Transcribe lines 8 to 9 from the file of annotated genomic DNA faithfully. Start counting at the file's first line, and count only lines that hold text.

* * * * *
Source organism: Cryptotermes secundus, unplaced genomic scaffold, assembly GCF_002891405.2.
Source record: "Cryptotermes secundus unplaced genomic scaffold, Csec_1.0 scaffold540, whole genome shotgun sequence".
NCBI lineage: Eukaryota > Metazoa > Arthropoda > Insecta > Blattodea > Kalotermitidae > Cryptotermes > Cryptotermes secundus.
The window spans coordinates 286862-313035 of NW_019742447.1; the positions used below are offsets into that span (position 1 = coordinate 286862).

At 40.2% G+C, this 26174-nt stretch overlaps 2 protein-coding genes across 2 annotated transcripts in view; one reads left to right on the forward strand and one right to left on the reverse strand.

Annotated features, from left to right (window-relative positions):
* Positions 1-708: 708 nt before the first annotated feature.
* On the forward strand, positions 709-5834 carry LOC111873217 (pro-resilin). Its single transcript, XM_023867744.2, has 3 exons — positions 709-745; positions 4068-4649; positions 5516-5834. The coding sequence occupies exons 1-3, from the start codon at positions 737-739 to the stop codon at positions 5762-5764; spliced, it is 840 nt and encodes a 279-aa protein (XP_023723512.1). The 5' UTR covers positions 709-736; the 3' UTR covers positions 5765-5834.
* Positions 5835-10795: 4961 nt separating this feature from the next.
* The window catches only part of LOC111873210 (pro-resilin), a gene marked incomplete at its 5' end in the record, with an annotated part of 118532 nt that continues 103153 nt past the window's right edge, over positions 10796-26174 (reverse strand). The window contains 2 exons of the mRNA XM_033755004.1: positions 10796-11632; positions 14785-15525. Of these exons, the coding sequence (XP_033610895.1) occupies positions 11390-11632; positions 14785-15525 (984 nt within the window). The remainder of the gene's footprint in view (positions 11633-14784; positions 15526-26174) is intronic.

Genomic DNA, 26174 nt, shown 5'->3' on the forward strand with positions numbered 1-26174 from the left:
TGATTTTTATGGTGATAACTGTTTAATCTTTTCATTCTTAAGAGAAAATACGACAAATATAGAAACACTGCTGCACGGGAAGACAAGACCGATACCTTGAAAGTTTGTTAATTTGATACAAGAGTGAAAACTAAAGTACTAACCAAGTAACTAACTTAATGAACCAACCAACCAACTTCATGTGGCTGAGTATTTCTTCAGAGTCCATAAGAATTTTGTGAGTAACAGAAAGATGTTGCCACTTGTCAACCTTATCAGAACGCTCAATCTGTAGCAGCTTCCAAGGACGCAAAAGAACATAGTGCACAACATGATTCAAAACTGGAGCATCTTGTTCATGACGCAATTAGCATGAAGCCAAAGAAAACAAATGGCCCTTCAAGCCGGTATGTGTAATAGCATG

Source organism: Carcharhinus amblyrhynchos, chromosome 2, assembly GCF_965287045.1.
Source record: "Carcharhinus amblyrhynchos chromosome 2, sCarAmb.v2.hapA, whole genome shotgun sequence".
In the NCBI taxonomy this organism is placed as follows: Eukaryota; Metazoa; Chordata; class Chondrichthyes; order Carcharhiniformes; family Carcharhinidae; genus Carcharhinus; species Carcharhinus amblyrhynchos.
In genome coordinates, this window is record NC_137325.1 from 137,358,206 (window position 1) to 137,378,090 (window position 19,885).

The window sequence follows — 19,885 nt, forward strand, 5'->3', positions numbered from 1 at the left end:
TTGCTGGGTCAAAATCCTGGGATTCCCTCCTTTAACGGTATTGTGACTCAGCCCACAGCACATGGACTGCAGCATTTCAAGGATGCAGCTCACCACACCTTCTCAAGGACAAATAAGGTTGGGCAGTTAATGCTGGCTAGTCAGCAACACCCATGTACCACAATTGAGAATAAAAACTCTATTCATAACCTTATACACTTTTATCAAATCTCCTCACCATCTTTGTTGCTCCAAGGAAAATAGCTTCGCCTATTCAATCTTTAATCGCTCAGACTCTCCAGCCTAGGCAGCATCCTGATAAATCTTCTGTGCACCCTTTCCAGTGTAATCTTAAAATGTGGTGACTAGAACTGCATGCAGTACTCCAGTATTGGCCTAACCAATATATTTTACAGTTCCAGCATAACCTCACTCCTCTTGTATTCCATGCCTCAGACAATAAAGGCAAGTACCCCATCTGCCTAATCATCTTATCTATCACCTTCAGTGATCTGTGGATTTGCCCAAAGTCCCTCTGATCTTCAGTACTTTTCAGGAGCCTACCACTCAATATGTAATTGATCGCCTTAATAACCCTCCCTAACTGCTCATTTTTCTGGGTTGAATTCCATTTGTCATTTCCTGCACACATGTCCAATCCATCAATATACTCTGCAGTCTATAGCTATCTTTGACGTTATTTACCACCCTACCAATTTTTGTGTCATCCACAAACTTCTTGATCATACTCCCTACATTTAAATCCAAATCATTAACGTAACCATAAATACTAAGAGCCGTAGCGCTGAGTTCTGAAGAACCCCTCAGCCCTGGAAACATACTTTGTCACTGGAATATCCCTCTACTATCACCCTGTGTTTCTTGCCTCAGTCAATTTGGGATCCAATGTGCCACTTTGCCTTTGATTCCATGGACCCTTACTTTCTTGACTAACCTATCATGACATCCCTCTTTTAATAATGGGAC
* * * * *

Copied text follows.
* On the forward strand, positions 709-5834 carry LOC111873217 (pro-resilin). Its single transcript, XM_023867744.2, has 3 exons — positions 709-745; positions 4068-4649; positions 5516-5834. The coding sequence occupies exons 1-3, from the start codon at positions 737-739 to the stop codon at positions 5762-5764; spliced, it is 840 nt and encodes a 279-aa protein (XP_023723512.1). The 5' UTR covers positions 709-736; the 3' UTR covers positions 5765-5834.
* Positions 5835-10795: 4961 nt separating this feature from the next.